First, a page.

Dhalgren Hardcover – Jun 1977
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What is Dhalgren? Dhalgren is one of the greatest novels of 20th-century American literature. Dhalgren is one of the all-time bestselling science fiction novels. Dhalgren may be read with equal validity as SF, magic realism, or metafiction. Dhalgren is controversial, challenging, and scandalous. Dhalgren is a brilliant novel about sex, gender, race, class, art, and identity.
A mysterious disaster has stricken the midwestern American city of Bellona, and its aftereffects are disturbing: a city block burns down and is intact a week later; clouds cover the sky for weeks, then part to reveal two moons; a week passes for one person when only a day passes for another. The catastrophe is confined to Bellona, and most of the inhabitants have fled. But others are drawn to the devastated city, among them the Kid, a white/American Indian man who can't remember his own name. The Kid is emblematic of those who live in the new Bellona, who are the young, the poor, the mad, the violent, the outcast--the marginalized.
Dhalgren is many things, but instantly accessible isn't one of them. While most of this big, ambitious, deeply detailed novel is beautifully pellucid, the opening pages will be difficult for some: the novel starts with the second half of an incomplete sentence, in the viewpoint of a man who doesn't know who he is. If you find the early pages rough going, push on; the story soon becomes clear and fascinating. But--fair warning--the central nature of the disaster, of its strange devastations and disruptions, remains a puzzle for many readers, sometimes after several readings.
Spoiler warning: If you want to figure out the secret of the novel as you read Dhalgren, then stop reading this review right now! If you want to know the secret before you start, this is what the novel is about: the experience of existence inside a novel. Time passes differently for different characters. A river changes location. Stairs change their number. The Kid looks in a mirror and sees not himself, but someone who looks an awful lot like Samuel R. Delany. Central images include mirrors, lenses, and prisms, devices that focus, reflect--and distort. The Kid fills a notebook with a journal that may be Dhalgren, and is uncertain if he has written much, or any, of it. The characters don't know they're in a novel, but they know something is wrong. Dhalgren explores the relationship between characters and author (or, perhaps, characters, "author," and author).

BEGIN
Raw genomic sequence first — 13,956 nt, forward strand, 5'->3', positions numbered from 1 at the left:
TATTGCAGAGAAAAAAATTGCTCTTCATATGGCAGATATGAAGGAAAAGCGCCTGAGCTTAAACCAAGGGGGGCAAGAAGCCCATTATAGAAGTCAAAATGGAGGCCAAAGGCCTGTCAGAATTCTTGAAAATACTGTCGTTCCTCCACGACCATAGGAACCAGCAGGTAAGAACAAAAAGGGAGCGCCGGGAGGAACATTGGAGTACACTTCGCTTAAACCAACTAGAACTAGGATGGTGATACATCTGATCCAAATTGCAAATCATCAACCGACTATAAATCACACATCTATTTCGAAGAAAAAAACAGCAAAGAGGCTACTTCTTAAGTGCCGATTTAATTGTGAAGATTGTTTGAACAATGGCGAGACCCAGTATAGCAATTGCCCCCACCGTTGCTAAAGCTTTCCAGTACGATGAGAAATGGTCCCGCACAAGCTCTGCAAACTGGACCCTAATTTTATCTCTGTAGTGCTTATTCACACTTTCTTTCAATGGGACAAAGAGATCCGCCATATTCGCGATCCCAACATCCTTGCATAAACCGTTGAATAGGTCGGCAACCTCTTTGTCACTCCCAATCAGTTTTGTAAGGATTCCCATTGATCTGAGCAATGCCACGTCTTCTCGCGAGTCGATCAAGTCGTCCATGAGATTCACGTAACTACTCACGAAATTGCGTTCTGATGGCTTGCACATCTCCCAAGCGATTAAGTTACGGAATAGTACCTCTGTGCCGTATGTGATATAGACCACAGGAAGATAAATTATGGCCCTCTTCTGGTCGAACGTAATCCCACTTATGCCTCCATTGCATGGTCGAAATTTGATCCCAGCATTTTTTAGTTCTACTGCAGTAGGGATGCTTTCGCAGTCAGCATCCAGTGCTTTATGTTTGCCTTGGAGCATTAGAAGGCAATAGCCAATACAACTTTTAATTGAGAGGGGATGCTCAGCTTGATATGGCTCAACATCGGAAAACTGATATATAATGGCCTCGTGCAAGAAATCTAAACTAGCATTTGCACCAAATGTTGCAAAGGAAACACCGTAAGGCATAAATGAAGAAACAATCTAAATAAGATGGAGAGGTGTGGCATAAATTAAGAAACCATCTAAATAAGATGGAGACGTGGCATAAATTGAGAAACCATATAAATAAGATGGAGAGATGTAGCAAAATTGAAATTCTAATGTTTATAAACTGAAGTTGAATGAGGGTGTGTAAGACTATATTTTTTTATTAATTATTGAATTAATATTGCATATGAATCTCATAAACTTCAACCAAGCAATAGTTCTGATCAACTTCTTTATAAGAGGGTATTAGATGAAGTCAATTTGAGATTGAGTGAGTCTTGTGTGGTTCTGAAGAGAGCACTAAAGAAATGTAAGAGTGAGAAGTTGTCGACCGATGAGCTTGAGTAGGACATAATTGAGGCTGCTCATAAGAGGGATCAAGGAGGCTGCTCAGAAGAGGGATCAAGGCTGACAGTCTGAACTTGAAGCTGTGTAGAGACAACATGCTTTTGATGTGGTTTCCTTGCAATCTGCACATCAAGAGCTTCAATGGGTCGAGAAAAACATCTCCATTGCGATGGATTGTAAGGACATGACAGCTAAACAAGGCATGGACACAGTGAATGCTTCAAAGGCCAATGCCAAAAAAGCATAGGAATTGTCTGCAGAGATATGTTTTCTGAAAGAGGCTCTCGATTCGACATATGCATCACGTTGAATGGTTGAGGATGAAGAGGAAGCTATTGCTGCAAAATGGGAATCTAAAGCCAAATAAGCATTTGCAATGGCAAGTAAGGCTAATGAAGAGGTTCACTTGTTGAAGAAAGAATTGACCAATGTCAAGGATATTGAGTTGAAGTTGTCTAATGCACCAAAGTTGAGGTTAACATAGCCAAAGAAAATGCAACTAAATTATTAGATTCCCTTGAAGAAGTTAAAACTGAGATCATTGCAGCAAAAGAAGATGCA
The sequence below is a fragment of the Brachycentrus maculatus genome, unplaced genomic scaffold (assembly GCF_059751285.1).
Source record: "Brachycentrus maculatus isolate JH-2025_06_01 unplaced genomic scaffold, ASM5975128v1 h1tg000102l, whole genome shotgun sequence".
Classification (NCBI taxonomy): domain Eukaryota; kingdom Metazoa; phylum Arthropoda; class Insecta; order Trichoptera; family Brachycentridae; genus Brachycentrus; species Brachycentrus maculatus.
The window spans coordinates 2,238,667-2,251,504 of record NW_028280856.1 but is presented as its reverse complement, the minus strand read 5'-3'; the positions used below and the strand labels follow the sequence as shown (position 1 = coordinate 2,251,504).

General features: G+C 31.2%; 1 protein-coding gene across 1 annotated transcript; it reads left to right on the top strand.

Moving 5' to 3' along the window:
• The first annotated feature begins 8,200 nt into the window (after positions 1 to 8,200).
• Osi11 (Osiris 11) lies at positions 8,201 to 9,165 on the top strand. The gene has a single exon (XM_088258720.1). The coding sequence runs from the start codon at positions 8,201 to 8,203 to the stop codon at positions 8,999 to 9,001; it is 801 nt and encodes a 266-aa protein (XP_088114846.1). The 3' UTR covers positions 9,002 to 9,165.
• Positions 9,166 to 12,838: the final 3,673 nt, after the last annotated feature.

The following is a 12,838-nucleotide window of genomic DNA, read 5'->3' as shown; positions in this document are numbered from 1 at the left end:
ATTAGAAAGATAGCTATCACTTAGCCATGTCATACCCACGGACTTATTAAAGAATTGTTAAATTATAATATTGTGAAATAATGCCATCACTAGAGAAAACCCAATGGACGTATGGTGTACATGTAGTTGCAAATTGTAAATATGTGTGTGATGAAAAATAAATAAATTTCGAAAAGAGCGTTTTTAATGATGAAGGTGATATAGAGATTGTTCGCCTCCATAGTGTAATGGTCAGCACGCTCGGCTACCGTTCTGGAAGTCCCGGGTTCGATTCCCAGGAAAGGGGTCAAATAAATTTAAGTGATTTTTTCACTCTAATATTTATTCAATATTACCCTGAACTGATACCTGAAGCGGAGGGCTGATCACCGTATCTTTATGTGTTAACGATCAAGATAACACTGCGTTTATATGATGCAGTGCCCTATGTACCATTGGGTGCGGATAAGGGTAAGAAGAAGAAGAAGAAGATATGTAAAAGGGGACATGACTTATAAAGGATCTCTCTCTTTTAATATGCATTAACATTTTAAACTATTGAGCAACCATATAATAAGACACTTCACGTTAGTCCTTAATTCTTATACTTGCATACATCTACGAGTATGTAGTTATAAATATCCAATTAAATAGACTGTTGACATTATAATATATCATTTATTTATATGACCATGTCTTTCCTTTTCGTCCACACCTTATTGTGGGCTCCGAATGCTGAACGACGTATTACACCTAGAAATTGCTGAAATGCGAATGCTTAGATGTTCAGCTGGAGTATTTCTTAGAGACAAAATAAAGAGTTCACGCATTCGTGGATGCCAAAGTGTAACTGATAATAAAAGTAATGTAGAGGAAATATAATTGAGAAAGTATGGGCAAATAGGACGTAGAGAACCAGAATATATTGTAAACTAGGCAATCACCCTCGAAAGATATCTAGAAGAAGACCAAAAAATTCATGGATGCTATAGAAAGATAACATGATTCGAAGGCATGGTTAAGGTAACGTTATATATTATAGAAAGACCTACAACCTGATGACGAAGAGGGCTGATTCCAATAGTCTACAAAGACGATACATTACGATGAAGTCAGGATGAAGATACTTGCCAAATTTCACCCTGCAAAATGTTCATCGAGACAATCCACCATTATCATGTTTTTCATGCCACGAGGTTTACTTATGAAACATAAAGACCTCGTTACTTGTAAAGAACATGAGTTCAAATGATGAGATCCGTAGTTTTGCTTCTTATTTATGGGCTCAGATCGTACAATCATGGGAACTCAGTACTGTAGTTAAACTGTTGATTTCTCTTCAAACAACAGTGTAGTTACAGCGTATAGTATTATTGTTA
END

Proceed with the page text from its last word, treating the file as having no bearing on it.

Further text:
The final chapter can be even tougher going than the opening pages, with its viewpoint change and its stretches of braided narrative--and the novel ends with the beginning of an unfinished sentence. But the last chapter becomes clear as you persevere; and when you get to that unfinished closing line, turn to the first line of the novel to finish the sentence and close the narrative circle. --Cynthia Ward --This text refers to the Paperback edition.
From Library Journal
Published back-to-back in 1975 and 1976, respectively, these works involve an apocalyptic society on the verge of collapse and a utopian society at war with Earth. LJ's reviewer dubbed Dhalgren an "important novel" (LJ 3/15/75).
Copyright 1996 Reed Business Information, Inc. --This text refers to an out of print or unavailable edition of this title.
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Top Customer Reviews
Because we're dealing with a famous book here. It could just be that there is nothing there to get. That is possibly the unsatisfying truth behind the various shadows and games that this book throws at the reader.
I enjoyed the creative "difference" of this book, but found myself sometimes flipping through sections where it just read about as interesting as what I did today. An author like Zelazny would be smart enough to make this book, he would also be smart enough to do it in less than 500 pages, instead of bloating close to 1000.
And the sex scenes... oh the sex scenes. I gritted my teeth through them so many times I have to go to the dentist. Mr. Delaney, we get it. Your character likes kinky sex with everything that moves, and possibly some things that do not. Half of them could have been stripped out and still it would have been like bashing the reader over the head with it.
I would get through a few more pages and then groan, right back to having sex.
That is my major criticism with this book. The prose is wonderful, but through major sections I felt like I was watching a juggler who was purposefully showing me how many balls he can keep in the air. Clever sentence follows clever sentence follows clever sentence. If I had written this for my English teacher, she would have bopped me on the head and said, "Yes, I know you are clever, you don't have to keep showing me."